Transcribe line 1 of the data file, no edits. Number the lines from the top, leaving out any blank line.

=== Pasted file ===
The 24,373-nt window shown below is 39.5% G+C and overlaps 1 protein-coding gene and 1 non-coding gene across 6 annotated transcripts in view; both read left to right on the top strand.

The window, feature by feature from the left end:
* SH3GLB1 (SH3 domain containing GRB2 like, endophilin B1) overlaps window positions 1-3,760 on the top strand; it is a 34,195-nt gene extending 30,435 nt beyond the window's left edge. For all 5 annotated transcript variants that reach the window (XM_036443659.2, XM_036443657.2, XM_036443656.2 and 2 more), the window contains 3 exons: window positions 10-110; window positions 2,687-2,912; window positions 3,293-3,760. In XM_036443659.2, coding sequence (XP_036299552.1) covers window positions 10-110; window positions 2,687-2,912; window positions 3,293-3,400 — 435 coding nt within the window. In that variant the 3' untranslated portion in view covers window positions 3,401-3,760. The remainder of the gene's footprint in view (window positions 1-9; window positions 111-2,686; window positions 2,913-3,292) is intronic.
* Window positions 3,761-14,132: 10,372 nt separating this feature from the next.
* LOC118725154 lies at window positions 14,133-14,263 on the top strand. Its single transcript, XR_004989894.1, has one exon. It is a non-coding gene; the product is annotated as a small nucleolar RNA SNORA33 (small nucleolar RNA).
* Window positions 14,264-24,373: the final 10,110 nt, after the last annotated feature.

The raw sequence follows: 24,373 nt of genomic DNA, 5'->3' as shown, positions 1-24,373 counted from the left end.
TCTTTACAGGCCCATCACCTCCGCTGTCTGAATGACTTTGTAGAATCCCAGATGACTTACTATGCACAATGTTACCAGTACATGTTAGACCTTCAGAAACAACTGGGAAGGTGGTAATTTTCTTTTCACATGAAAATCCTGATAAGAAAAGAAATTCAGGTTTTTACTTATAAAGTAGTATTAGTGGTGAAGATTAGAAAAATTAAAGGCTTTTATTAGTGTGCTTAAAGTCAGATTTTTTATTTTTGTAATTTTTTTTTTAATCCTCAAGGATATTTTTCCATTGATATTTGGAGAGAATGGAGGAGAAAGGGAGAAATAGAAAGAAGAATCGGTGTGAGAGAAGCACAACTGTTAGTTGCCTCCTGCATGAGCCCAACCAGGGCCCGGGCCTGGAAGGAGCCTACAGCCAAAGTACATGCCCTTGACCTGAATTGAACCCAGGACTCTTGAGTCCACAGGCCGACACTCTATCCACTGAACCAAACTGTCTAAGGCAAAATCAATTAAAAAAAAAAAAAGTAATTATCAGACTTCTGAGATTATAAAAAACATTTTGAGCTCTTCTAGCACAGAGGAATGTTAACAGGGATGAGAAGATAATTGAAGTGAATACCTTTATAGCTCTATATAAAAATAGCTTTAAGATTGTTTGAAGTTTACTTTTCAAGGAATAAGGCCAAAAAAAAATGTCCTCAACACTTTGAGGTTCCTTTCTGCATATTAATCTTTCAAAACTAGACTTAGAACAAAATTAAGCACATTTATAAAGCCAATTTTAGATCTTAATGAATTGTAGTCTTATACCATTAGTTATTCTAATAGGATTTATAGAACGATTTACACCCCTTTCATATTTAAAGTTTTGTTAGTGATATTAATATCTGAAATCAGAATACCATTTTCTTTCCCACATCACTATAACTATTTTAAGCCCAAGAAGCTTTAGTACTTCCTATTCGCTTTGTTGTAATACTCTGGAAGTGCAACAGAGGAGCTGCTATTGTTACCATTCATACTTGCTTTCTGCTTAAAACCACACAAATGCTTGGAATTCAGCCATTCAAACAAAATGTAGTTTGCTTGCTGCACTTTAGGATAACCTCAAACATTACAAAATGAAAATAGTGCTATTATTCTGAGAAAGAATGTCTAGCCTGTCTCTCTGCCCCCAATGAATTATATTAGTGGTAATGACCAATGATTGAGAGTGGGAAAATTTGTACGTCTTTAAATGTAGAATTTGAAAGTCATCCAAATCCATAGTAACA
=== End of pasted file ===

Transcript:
The 24,373-nt window shown below is 39.5% G+C and overlaps 1 protein-coding gene and 1 non-coding gene across 6 annotated transcripts in view; both read left to right on the top strand.